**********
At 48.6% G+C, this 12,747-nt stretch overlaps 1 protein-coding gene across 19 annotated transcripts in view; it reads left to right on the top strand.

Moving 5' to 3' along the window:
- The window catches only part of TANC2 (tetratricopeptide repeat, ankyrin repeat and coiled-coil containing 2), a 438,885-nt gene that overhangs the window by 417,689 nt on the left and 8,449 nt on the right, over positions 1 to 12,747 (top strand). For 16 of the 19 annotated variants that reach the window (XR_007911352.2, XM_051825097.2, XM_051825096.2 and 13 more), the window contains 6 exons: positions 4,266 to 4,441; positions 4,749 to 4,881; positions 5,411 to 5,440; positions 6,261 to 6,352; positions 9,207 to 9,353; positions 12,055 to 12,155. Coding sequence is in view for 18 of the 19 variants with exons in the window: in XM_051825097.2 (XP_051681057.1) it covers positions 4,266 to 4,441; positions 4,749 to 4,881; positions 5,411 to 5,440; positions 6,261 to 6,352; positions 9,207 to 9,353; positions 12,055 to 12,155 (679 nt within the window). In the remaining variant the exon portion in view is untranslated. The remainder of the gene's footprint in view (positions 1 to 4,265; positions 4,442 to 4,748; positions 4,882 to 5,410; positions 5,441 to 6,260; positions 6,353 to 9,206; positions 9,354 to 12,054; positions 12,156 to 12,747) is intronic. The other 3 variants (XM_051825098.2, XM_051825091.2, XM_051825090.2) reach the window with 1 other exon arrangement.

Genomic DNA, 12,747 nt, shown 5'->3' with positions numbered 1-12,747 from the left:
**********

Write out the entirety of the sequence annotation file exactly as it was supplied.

At 48.6% G+C, this 12,747-nt stretch overlaps 1 protein-coding gene across 19 annotated transcripts in view; it reads left to right on the top strand.

Moving 5' to 3' along the window:
- The window catches only part of TANC2 (tetratricopeptide repeat, ankyrin repeat and coiled-coil containing 2), a 438,885-nt gene that overhangs the window by 417,689 nt on the left and 8,449 nt on the right, over positions 1 to 12,747 (top strand). For 16 of the 19 annotated variants that reach the window (XR_007911352.2, XM_051825097.2, XM_051825096.2 and 13 more), the window contains 6 exons: positions 4,266 to 4,441; positions 4,749 to 4,881; positions 5,411 to 5,440; positions 6,261 to 6,352; positions 9,207 to 9,353; positions 12,055 to 12,155. Coding sequence is in view for 18 of the 19 variants with exons in the window: in XM_051825097.2 (XP_051681057.1) it covers positions 4,266 to 4,441; positions 4,749 to 4,881; positions 5,411 to 5,440; positions 6,261 to 6,352; positions 9,207 to 9,353; positions 12,055 to 12,155 (679 nt within the window). In the remaining variant the exon portion in view is untranslated. The remainder of the gene's footprint in view (positions 1 to 4,265; positions 4,442 to 4,748; positions 4,882 to 5,410; positions 5,441 to 6,260; positions 6,353 to 9,206; positions 9,354 to 12,054; positions 12,156 to 12,747) is intronic. The other 3 variants (XM_051825098.2, XM_051825091.2, XM_051825090.2) reach the window with 1 other exon arrangement.

Genomic DNA, 12,747 nt, shown 5'->3' with positions numbered 1-12,747 from the left: